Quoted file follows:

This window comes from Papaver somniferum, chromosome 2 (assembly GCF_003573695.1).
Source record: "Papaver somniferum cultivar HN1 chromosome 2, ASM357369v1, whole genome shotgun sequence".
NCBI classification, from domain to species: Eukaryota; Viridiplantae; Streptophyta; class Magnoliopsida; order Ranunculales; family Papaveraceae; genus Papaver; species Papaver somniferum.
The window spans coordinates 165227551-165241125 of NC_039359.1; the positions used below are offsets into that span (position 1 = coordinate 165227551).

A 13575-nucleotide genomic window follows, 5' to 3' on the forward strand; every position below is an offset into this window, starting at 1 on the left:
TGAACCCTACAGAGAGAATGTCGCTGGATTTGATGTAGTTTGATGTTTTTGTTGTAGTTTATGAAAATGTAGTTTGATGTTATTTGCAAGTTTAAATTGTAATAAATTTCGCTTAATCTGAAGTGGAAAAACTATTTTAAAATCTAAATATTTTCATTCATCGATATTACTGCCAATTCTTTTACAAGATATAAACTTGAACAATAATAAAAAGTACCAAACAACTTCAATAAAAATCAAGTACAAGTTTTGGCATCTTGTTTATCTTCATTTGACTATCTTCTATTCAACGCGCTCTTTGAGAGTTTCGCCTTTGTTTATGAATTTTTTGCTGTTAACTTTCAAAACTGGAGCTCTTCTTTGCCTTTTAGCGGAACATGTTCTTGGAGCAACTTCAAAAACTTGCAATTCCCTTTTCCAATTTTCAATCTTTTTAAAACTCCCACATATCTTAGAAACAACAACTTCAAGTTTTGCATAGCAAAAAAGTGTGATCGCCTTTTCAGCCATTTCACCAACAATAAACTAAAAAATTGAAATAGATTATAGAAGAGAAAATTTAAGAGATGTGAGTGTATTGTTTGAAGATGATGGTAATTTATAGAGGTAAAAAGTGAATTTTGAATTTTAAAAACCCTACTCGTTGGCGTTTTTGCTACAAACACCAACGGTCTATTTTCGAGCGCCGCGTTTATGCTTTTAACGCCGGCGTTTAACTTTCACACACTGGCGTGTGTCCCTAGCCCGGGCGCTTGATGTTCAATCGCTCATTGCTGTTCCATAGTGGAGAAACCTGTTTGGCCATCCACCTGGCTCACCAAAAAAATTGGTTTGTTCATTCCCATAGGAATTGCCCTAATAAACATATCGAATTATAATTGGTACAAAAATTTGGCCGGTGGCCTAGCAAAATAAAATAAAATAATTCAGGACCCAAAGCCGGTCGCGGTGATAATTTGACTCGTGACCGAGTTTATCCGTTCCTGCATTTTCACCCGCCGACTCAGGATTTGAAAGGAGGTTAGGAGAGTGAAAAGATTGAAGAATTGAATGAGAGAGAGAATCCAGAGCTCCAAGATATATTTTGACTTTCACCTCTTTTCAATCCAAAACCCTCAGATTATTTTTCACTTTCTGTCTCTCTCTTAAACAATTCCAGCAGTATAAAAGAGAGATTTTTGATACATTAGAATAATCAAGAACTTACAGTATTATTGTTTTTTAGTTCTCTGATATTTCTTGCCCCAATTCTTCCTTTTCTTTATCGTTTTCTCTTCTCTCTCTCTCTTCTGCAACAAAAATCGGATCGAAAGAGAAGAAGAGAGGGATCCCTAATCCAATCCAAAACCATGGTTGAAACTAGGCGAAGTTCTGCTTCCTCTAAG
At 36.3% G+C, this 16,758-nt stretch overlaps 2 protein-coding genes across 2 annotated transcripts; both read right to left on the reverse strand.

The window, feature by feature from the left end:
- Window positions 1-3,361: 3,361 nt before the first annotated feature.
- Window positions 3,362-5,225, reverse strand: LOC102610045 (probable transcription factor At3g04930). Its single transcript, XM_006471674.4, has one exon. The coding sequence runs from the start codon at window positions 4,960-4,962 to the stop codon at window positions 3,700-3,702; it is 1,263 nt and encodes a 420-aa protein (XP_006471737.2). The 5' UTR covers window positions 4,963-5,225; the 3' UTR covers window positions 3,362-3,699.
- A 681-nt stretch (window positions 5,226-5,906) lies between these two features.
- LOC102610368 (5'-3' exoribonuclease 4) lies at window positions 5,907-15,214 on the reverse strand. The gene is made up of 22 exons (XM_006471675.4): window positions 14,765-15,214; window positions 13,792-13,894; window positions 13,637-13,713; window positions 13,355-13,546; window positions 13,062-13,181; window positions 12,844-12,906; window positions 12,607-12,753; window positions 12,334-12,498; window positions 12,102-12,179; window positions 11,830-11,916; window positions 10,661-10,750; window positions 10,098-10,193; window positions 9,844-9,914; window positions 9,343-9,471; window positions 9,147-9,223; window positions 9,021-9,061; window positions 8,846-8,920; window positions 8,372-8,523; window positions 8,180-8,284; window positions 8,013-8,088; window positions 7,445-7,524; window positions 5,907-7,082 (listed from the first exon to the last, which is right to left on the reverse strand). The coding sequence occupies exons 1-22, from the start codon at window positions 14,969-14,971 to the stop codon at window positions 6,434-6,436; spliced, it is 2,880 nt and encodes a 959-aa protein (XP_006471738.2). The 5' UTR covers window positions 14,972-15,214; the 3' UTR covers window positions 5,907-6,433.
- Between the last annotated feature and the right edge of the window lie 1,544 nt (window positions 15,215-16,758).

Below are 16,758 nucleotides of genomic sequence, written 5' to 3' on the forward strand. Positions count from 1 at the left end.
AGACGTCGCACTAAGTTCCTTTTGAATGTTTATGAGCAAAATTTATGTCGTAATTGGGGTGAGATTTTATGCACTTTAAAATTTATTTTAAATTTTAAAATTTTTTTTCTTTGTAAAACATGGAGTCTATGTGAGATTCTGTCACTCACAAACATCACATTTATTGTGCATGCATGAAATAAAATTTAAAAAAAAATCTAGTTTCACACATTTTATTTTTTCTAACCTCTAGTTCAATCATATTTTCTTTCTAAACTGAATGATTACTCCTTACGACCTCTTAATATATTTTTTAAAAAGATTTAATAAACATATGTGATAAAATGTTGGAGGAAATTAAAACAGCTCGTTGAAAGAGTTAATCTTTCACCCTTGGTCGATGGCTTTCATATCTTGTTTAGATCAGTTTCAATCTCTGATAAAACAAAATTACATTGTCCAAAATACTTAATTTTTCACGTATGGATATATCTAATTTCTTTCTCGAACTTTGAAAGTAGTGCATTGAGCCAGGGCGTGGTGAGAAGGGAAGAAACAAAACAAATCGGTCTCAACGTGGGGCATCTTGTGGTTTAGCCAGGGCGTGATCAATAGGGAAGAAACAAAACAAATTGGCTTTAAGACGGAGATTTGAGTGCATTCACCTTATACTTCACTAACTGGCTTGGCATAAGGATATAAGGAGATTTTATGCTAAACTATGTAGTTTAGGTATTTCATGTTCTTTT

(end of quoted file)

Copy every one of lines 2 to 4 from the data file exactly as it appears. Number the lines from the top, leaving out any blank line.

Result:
Source record: "Papaver somniferum cultivar HN1 chromosome 2, ASM357369v1, whole genome shotgun sequence".
NCBI classification, from domain to species: Eukaryota; Viridiplantae; Streptophyta; class Magnoliopsida; order Ranunculales; family Papaveraceae; genus Papaver; species Papaver somniferum.
The window spans coordinates 165227551-165241125 of NC_039359.1; the positions used below are offsets into that span (position 1 = coordinate 165227551).